There is growing evidence that prevalence of hypertension is on the increase in most sub-Saharan African countries including Nigeria . The current prevalence in many developing countries, particularly in urban societies, is said to be already as high as those seen in developed countries [4, 5]. The growing trend in prevalence of hypertension in Africa is supported by a number of reviews. A systematic review published in 2007, showed that prevalence of hypertension in these regions of the world could range from 14.2% to 39.1% (all age standardized prevalence rates) . Nigeria is not left out in this epidemiological shift as prevalence of hypertension appears to be increasing in the nation .
Establishing the health impact of hypertension on quality of life of Nigerians is a step towards checking the disease. This will highlight the need to address the emerging burden. For this, utility measures are often employed. Economic evaluation of programmes to detect and treat hypertension by improving awareness, treatment and adherence and level of control has been identified as a research priority in hypertension for developing nations such as Nigeria  and utility estimates are necessary for such evaluations. Utility estimates which are preference based are employed as quality weights for calculating the number of quality-adjusted life-years (QALYs) gained in cost-utility analyses.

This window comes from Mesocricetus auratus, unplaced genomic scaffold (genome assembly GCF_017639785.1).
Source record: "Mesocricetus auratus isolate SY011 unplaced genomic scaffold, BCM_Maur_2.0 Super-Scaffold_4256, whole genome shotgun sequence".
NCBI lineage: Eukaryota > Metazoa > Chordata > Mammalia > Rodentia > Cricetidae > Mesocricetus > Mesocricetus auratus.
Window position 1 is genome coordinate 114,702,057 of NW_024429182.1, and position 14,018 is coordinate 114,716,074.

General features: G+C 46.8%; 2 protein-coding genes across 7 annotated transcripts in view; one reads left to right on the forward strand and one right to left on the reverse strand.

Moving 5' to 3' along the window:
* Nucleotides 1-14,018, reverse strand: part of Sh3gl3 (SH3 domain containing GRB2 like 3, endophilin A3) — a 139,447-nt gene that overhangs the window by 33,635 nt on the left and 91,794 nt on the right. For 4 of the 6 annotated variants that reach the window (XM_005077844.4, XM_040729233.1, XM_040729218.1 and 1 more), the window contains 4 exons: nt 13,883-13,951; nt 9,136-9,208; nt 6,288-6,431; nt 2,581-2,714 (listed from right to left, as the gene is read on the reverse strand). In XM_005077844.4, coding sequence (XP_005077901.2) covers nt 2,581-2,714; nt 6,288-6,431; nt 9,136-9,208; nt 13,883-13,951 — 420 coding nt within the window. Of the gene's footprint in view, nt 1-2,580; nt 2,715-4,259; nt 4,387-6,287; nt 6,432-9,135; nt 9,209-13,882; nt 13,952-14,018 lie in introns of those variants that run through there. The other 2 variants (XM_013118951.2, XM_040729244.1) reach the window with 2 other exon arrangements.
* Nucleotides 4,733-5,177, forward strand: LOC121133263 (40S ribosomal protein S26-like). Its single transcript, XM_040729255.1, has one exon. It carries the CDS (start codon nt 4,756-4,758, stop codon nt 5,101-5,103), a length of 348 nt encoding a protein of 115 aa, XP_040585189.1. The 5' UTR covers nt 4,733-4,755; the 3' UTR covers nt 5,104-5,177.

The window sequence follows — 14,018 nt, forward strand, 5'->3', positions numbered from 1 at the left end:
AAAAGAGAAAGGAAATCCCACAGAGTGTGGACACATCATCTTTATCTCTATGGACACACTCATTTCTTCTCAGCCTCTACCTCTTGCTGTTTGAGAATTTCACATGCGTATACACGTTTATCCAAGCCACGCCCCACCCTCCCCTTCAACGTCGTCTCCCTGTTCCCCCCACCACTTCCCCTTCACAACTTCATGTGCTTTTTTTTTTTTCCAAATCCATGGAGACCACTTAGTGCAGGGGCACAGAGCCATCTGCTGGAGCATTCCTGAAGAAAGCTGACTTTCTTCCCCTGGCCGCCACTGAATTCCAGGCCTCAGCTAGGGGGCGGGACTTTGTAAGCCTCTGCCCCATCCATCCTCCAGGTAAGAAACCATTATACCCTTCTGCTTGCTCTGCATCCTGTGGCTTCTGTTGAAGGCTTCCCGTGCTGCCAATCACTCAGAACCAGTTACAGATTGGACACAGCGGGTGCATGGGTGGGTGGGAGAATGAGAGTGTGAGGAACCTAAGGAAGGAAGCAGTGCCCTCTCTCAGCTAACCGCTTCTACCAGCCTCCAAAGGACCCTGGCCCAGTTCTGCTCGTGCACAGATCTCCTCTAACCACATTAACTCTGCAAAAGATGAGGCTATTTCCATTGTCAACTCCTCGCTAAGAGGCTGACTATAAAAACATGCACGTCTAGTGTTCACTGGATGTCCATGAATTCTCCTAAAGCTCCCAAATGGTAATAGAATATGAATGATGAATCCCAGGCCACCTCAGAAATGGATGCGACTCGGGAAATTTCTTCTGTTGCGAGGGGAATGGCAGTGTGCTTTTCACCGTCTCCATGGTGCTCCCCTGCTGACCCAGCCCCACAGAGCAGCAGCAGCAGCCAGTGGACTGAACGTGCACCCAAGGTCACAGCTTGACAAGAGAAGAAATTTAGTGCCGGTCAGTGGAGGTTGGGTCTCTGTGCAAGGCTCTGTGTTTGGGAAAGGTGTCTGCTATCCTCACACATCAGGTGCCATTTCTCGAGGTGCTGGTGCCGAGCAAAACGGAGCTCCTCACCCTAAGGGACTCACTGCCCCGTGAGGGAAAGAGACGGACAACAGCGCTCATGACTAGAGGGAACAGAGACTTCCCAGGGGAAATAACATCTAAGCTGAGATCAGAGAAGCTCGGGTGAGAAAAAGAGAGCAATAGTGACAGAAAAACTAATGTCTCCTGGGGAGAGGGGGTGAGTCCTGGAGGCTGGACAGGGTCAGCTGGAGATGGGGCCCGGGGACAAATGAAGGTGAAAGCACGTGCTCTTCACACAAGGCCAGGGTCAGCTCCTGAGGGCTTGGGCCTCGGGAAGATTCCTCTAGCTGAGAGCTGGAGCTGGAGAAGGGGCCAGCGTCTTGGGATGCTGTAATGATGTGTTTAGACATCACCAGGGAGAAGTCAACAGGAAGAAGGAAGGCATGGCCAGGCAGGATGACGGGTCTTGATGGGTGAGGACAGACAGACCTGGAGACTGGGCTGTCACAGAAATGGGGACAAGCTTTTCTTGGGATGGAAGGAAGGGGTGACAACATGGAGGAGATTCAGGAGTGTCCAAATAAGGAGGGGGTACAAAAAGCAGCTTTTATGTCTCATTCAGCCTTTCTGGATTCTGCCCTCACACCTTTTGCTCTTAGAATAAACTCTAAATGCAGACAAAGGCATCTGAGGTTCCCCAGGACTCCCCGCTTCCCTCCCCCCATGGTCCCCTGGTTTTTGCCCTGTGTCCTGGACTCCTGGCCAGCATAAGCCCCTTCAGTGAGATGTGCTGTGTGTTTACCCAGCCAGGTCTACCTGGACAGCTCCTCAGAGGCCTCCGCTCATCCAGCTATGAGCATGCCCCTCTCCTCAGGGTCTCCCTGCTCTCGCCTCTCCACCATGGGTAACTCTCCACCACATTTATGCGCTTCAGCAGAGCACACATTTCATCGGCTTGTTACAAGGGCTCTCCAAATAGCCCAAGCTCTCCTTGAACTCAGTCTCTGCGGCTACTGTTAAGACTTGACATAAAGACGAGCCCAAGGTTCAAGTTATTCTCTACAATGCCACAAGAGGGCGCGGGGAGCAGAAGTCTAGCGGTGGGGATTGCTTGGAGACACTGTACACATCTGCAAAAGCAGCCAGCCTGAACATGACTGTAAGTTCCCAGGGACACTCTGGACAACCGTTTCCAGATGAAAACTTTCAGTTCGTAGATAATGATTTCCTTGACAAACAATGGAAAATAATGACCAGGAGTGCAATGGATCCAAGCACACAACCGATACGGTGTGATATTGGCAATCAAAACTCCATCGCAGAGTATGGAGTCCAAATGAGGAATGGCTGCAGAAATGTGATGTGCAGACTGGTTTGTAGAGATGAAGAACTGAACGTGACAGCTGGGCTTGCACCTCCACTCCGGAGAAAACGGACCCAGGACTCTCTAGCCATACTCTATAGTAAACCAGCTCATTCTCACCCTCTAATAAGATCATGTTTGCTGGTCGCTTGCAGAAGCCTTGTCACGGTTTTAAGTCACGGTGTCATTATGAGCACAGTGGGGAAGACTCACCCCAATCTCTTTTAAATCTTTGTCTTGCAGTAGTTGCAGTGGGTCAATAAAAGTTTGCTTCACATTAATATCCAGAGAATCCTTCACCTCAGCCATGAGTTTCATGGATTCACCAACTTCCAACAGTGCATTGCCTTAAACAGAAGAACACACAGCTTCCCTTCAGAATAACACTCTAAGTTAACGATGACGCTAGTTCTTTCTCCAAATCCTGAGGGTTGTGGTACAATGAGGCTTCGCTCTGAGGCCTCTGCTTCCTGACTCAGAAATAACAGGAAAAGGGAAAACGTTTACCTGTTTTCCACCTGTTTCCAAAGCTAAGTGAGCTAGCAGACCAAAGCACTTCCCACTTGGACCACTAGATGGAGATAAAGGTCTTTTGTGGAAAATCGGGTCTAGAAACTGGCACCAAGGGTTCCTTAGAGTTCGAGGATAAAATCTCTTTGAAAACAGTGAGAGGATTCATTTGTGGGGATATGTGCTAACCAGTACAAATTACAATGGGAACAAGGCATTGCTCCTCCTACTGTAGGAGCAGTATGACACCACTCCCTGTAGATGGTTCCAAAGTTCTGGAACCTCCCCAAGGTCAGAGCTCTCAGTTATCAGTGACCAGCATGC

The aim of this study is to provide a Nigerian specific reference list of utility scores of hypertensive patients with various interacting cardiovascular conditions. A catalogue of utilities scores of Nigerian hypertensive patients would enable more efficient economic analyses of health interventions.